Meda, Medā: 16 definitions
Meda means something in Buddhism, Pali, Hinduism, Sanskrit, Marathi. If you want to know the exact meaning, history, etymology or English translation of this term then check out the descriptions on this page. Add your comment or reference to a book if you want to contribute to this summary article.
Ayurveda (science of life)Source: Wisdom Library: Āyurveda and botany
Medā (मेदा):—Another name for Mahāmedā (Polygonatum verticillatum), a species of medicinal plant and used in the treatment of fever (jvara), as described in the Jvaracikitsā (or “the treatment of fever”) which is part of the 7th-century Mādhavacikitsā, a Sanskrit classical work on Āyurveda.Source: Shodhganga: Edition translation and critical study of yogasarasamgraha
Medā (मेदा) refers to the medicinal plant known as “Polygonatum Verticillatum Ali” and is dealt with in the 15th-century Yogasārasaṅgraha (Yogasara-saṅgraha) by Vāsudeva: an unpublished Keralite work representing an Ayurvedic compendium of medicinal recipes. The Yogasārasaṃgraha [mentioning medā] deals with entire recipes in the route of administration, and thus deals with the knowledge of pharmacy (bhaiṣajya-kalpanā) which is a branch of pharmacology (dravyaguṇa).
Āyurveda (आयुर्वेद, ayurveda) is a branch of Indian science dealing with medicine, herbalism, taxology, anatomy, surgery, alchemy and related topics. Traditional practice of Āyurveda in ancient India dates back to at least the first millenium BC. Literature is commonly written in Sanskrit using various poetic metres.
Purana and Itihasa (epic history)Source: archive.org: Puranic Encyclopedia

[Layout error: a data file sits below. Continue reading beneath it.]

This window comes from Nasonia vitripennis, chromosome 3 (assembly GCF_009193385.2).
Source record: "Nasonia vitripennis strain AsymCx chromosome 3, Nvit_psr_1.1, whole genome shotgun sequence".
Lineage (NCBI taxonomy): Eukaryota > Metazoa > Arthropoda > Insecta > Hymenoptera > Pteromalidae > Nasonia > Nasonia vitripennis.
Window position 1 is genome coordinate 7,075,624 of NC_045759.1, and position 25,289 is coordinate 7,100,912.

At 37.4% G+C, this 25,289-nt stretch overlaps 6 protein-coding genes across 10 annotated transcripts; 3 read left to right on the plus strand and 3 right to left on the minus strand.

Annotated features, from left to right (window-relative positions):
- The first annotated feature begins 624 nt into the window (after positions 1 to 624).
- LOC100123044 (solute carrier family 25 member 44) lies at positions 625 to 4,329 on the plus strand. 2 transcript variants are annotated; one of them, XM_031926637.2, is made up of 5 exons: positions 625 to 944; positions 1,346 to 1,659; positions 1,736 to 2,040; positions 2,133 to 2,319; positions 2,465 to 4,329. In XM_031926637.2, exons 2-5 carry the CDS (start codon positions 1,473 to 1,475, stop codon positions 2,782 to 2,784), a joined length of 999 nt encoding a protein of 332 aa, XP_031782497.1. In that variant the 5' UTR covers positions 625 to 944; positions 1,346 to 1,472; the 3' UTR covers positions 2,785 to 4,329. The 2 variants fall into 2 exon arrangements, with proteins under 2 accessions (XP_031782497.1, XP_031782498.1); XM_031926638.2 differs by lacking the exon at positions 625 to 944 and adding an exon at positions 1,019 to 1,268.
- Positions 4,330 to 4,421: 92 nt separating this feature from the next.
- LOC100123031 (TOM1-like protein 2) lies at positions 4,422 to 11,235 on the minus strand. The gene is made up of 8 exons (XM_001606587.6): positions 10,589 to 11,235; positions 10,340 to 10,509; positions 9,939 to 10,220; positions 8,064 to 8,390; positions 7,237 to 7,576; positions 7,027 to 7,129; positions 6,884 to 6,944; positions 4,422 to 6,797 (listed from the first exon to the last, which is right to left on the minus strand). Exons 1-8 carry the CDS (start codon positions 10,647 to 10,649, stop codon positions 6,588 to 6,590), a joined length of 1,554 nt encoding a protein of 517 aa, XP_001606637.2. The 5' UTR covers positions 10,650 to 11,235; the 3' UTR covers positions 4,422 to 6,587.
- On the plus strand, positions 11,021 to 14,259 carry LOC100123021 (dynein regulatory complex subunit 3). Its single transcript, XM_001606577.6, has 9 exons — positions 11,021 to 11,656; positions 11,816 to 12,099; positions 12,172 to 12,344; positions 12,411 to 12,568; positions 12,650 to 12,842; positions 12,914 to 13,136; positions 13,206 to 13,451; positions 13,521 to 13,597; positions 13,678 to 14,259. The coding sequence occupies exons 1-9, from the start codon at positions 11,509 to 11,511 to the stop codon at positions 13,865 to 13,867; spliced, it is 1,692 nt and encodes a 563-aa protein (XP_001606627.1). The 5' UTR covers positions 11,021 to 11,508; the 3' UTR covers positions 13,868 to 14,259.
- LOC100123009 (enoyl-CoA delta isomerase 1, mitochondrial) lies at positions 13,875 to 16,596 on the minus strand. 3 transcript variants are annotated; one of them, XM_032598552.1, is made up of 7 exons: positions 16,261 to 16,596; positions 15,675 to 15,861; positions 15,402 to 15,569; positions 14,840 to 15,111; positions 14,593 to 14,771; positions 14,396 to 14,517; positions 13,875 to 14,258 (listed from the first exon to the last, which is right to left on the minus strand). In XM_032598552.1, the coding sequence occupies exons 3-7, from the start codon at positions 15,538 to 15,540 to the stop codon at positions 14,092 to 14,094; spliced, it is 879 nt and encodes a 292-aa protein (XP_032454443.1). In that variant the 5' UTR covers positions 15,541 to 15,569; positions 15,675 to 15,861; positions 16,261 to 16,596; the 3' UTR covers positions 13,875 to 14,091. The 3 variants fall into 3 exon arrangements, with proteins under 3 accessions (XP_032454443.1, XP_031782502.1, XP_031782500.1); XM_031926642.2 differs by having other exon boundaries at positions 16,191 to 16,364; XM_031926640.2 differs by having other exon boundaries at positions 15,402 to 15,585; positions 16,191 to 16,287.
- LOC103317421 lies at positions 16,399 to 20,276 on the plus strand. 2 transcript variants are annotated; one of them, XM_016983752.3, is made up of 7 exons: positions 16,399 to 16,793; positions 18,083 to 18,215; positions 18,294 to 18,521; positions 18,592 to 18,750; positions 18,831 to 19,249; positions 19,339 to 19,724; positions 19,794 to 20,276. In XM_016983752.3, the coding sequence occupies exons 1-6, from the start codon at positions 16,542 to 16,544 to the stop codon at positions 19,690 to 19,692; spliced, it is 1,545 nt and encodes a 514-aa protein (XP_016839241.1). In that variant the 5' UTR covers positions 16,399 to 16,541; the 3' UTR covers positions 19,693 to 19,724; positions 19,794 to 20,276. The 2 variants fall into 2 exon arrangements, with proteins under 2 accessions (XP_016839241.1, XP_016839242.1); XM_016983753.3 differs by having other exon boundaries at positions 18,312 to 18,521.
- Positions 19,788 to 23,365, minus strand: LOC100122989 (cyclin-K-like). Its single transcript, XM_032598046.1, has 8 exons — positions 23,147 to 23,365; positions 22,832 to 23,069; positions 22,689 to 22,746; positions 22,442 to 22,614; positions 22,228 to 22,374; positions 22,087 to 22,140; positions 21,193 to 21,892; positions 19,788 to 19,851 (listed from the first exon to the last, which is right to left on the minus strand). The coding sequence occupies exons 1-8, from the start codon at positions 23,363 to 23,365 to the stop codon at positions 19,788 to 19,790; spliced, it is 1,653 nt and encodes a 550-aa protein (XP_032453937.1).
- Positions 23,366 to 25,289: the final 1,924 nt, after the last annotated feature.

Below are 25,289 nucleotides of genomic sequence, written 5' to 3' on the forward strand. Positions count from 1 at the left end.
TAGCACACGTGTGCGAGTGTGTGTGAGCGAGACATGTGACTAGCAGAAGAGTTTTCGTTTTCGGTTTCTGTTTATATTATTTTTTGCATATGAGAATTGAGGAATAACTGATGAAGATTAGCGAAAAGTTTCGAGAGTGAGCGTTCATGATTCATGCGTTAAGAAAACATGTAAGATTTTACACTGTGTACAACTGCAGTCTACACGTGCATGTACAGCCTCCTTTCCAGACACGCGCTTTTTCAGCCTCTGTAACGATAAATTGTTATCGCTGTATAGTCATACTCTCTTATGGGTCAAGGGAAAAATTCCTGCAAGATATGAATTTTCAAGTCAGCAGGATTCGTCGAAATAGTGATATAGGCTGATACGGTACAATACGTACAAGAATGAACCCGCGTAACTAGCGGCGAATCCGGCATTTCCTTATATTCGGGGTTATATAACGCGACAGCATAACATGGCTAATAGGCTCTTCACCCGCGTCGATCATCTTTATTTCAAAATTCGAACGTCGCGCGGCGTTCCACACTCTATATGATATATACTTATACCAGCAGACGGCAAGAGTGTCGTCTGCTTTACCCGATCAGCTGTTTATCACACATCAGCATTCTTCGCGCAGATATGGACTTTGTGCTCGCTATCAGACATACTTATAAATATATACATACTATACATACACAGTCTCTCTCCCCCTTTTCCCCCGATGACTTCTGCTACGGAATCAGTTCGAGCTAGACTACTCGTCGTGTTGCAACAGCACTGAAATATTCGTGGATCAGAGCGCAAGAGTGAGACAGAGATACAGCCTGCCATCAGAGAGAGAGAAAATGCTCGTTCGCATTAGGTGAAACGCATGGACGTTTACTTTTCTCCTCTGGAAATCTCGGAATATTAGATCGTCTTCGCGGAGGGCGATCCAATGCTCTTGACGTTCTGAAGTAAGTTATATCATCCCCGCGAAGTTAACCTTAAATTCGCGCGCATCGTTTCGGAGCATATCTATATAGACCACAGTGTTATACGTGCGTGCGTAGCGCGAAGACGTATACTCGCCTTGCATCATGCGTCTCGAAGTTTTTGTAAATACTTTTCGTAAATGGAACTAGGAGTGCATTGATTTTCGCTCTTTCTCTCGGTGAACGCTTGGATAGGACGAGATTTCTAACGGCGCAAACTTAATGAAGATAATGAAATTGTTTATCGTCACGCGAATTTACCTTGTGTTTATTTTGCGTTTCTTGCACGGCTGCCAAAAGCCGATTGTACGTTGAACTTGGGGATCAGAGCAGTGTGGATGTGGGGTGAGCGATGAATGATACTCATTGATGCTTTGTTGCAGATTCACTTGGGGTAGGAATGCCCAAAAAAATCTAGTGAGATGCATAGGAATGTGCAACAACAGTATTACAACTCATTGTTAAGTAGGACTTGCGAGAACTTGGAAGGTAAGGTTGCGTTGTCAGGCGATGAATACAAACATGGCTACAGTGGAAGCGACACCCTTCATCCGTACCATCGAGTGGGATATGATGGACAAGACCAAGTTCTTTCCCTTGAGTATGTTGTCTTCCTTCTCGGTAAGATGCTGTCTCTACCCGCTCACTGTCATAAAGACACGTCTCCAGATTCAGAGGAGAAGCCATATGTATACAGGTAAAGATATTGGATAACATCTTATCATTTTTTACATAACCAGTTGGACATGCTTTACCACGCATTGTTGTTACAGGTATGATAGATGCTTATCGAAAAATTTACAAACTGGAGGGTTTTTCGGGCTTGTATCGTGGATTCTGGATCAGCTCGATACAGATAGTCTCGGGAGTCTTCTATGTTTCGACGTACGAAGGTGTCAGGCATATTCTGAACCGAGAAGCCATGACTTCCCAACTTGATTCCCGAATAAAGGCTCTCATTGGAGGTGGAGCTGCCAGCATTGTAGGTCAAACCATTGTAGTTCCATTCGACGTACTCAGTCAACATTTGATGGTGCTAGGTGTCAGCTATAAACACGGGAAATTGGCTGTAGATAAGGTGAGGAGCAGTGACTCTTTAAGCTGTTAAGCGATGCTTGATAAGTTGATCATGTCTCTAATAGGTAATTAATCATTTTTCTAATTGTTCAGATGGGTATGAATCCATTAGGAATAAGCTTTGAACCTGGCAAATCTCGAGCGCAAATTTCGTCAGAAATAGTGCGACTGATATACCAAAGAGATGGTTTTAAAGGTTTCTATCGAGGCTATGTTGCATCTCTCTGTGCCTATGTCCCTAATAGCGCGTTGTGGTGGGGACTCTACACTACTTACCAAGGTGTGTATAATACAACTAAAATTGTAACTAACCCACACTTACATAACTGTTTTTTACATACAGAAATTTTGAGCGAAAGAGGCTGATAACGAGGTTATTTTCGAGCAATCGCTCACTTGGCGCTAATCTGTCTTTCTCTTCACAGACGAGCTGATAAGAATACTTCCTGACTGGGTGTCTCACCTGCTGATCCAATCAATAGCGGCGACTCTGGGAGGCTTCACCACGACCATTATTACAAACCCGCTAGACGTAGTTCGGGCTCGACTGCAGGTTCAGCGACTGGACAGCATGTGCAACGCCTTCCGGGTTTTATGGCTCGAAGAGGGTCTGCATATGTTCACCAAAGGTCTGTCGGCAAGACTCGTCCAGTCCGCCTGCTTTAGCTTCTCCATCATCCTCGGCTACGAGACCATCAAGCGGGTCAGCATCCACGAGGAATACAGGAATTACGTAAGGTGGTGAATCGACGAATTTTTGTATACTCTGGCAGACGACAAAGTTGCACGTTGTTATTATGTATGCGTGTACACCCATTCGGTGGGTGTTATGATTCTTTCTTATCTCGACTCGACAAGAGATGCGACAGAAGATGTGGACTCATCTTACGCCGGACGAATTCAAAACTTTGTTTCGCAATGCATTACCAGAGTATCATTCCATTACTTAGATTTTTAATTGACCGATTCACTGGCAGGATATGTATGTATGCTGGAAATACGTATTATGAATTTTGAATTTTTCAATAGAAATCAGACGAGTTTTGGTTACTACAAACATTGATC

Meda (मेद).—A serpent of the clan of Airāvata. This serpent was burnt to death at the Sarpasatra of Janamejaya. (Śloka 11, Chapter 57, Ādi Parva).
The Purana (पुराण, purāṇas) refers to Sanskrit literature preserving ancient India’s vast cultural history, including historical legends, religious ceremonies, various arts and sciences. The eighteen mahapuranas total over 400,000 shlokas (metrical couplets) and date to at least several centuries BCE.
Mahayana (major branch of Buddhism)Source: Wisdom Library: Maha Prajnaparamita Sastra
Meda (मेद) is Pali for “fat” (Sanskrit Medas) refers to one of the thirty-substances of the human body according to the Visuddhimagga, as mentioned in an appendix of the 2nd century Mahāprajñāpāramitāśāstra chapter 32-34. The Mahāprajñāpāramitāśāstra mentions thirty-six substances [viz., meda]; the Sanskrit sources of both the Lesser and the Greater Vehicles, physical substances are 26 in number while the Pāli suttas list thirty-once substances.
Mahayana (महायान, mahāyāna) is a major branch of Buddhism focusing on the path of a Bodhisattva (spiritual aspirants/ enlightened beings). Extant literature is vast and primarely composed in the Sanskrit language. There are many sūtras of which some of the earliest are the various Prajñāpāramitā sūtras.
Languages of India and abroad
Pali-English dictionarySource: BuddhaSasana: Concise Pali-English Dictionary
meda : (m.) the fat.Source: Sutta: The Pali Text Society's Pali-English Dictionary
Meda, (Vedic medas (nt.) fr. mid, see etym. under mada) fat S. I, 124; Sn. 196; J. III, 484 (ajakaraṃ medaṃ=ajakara-medaṃ C.); Kh III, (explained at Vism. 262 as “thīnasineha” thick or coagulated fluid or gelatine); Vism. 361; VbhA. 66, 225, 245, 249.
Pali is the language of the Tipiṭaka, which is the sacred canon of Theravāda Buddhism and contains much of the Buddha’s speech. Closeley related to Sanskrit, both languages are used interchangeably between religions.
Marathi-English dictionarySource: DDSA: The Molesworth Marathi and English Dictionary
mēḍa (मेड).—f (Usually mēḍha q. v.) mēḍakā m A stake, esp. as bifurcated.
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mēda (मेद).—m S Marrow (whether of the bones or flesh). 2 A root resembling ginger. It is one of the eight principal medicaments. See aṣṭadravyēṃ. 3 Corpulency or obesity.Source: DDSA: The Aryabhusan school dictionary, Marathi-English
mēḍa (मेड).—f mēḍakā m A stake, esp. as bifurcated.
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mēda (मेद).—m Marrow. A kind of root. Obesity